With Boxing’s subtle but resounding bow out from the mainstream eye of America over the recent years, the question has been asked as to what or who could save the sport. Unfortunately boxing has remained the same throughout the years, but its’ presentation has become wildly inconsistent, meaning the revival of the sport lay in large part outside the ring. Yet with the Nevada State Athletic Commission sanctioning a fight dismissed by the World Boxing Association, the undertone of the Mayweather-McGregor spectacle unfolding before us is of complacency and circumvention.
Boxing great Floyd Mayweather coming out of retirement, placing his 49-0 record on the line against Ultimate Fighting Championship (UFC) upstart Connor McGregor sounds to be as compelling enough of a narrative as the casual onlooker would seek. However one staying issue within boxing has been the big fights either never happening or being delayed to the point of fan indifference. Mayweather-McGregor isn’t what fans want to see, but at the same time it is a fight that we can’t turn away from, which can be looked upon as an unhealthy alternative and more importantly, still a victory for boxing.
The danger this sport faces in the belief that more Mayweather-McGregor scenarios will amount to success is that this fight showcases celebrity above the art of pugilism. McGregor ranked as the most popular male fighter in 2016, while Mayweather flirted with the top spot of the most hated (popular) athletes in the world, and the expectation was that would sell. While the fight revenues are estimated to reach 500 million, the replication of Mayweather and McGregor’s celebrity status remains just as fickle a task as ever and so this shouldn’t be looked upon as the foregone formula for success.
With such a subjective judging process, specifically with the recent Jeff Horn upset over Manny Pacquiao, at the very least this upcoming fight needs a realistic review process. Unlike team sports that leave the impression of a team’s destiny being in their own hands for the most part, poor judging gives the impression that boxing caters strictly to theater rather than results.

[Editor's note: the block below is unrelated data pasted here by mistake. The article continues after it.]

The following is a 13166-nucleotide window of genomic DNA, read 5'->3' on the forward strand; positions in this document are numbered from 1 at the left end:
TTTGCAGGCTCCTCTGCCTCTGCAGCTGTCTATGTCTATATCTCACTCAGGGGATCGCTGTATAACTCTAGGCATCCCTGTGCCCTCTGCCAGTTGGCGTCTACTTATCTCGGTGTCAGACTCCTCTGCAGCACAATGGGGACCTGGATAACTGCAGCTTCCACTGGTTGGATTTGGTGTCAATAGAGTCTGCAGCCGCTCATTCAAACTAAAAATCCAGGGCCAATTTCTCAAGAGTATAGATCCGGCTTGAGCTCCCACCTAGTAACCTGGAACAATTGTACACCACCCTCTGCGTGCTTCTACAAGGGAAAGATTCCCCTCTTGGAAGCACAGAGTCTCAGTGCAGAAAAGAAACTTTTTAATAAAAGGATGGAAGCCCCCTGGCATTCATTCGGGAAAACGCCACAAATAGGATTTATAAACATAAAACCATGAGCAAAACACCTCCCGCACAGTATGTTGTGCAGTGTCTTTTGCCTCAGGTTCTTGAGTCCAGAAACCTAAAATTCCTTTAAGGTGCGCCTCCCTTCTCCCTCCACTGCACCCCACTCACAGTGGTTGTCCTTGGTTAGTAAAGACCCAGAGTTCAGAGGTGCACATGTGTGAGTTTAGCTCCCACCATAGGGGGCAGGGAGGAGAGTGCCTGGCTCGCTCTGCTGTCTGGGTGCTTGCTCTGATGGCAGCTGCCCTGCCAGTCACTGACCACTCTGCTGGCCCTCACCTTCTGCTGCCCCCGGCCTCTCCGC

In the realm of mainstream entertainment, particularly in the era of high streaming/piracy, the first loss for this campaign and the sport as a whole is in establishing the belief that fans will continue to flock to television screens to fund events such is this, with the price of viewing admission made for the sport’s true purists. As they would have it, the Golovkin-Alvarez September 16th bout presents a greater level of integrity over luring the mainstream UFC’s McGregor to uncharted territory to drag boxing, while battling one of the sports’ fading stars for vanity and pride’s sake back into the limelight.
Highlighting several compelling fights leading to the main event helped boxing maintain a steady viewership in years past. Today’s strategy in contrast consists of hitching the wagon to the two biggest brands and letting them race us to the proverbial promised land. While the income for many of these contests has remained high, they have done poor work in servicing the appetites of the viewers, and Mayweather-McGregor will be no exception.
Ultimately, McGregor and Mayweather will likely conclude their fight with Mayweather as the victor over a defiant, but content McGregror, having advanced their celebrity miles ahead, leaving the sport but a few mere inches past the redrawn starting point. With the majority of the new Mayweather-McGregor fans gained, pursuing the untold riches both fighters will receive, while having no interest whatsoever in any formation of a jab, cross, or hook, the line in the sand remains as distinct as ever between the sport and business of boxing.
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